Music Across the Lifespan

We all develop relationships with music.  Cheryl Dileo

Music enhances every stage of life no matter who we are. There is growing evidence of an in-utero response to music. The startle response is created by loud sounds and according to research, even the young life in the womb responds to these sounds. Infants can accurately identify their mother’s voice. Early on there is discrimination of melodic contour. Between ages 1-2 body movement can be incorporated into the music. It is unknown at what age a child’s brain mechanism impacting music perception and cognition are mature. That is why children need high exposure to a wide variety of sounds while the brain is forging neural networks. By age 4 when the brain’s left hemisphere has had time to develop, rhythm games involving sticks, shakers, tambourines and drums may be used. French composer Francois Couperin declared all children should start music by 6 or 7 and will benefit from a lifetime of enhanced interhemispheric brain activity. MRI studies have shown that the fibers in the corpus callosum which connect the left and right brain hemispheres are as much as 15% wider in musicians compared to non-musicians. Between ages 5-9 is a good time to start music lessons. During adolescent and teen years, young people begin to identify their own preferred styles and forms of music. Exposure to a variety of musical genres at concerts begins to open worlds of possibilities.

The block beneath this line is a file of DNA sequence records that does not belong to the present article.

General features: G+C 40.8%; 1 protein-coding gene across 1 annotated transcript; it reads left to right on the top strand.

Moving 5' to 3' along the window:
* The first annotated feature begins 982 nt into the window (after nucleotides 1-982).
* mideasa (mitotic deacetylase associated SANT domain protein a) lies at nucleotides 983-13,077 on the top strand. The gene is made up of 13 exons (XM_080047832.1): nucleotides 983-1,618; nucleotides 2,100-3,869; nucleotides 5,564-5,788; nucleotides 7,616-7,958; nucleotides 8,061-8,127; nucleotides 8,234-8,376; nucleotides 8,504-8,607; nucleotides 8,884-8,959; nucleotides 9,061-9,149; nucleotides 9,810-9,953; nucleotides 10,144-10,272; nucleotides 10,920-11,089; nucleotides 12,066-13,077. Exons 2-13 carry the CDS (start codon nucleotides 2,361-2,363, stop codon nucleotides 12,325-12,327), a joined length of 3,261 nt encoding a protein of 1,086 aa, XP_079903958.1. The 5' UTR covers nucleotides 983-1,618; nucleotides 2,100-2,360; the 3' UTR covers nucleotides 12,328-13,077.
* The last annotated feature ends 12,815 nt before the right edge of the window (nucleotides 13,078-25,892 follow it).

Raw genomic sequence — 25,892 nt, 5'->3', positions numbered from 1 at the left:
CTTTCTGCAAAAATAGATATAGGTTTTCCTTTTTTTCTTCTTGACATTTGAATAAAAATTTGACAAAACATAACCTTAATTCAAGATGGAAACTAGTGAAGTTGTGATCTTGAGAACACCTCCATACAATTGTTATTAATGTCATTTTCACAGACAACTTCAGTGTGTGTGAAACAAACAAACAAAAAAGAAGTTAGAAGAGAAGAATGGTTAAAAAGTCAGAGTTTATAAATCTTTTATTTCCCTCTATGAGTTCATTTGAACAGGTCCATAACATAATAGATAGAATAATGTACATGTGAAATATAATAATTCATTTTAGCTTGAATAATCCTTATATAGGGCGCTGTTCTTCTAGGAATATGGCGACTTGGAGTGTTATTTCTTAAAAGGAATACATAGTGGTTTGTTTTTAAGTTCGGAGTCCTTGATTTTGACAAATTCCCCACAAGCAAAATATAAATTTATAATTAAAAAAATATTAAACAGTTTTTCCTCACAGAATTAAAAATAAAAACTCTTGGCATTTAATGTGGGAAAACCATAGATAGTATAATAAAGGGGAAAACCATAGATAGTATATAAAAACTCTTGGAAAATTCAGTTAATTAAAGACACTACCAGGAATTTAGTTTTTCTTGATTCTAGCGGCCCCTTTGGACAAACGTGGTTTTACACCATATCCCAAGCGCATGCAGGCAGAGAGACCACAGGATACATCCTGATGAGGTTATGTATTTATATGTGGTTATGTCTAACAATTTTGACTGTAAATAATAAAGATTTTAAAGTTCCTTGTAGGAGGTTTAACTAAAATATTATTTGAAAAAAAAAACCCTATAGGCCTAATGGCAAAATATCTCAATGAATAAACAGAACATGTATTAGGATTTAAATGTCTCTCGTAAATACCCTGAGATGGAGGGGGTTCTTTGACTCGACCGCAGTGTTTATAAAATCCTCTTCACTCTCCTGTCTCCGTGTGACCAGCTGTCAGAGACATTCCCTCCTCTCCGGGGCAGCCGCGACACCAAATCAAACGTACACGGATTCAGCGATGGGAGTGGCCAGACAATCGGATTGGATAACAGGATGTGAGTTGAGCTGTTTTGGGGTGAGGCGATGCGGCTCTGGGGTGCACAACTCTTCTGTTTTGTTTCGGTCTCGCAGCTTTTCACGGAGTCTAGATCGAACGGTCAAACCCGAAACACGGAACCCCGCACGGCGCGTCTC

Most adolescents or adults can become competent on most instruments with sufficient training and practice. The nonmusical benefits like satisfaction, memory, creativity, relaxation and self-discipline may be as great or greater than the musical skills acquired.

For the elderly music might give an overall sense of wellbeing, providing relaxation and reduction of tension. Music can bring balance to an elder’s lifestyle. Music may arouse and bring recreation and leisure. Participating in musical activities whether singing in a choir or attending a concert can provide opportunities for sociability. Music stimulates connection to people and ideas. Music stimulates long-term memory retrieval and can maintain cognition especially if there are lyrics. Music, used with exercise and activities can strengthen extremity responses. Music is an excellent means of reminiscence, verbal communication and life review.

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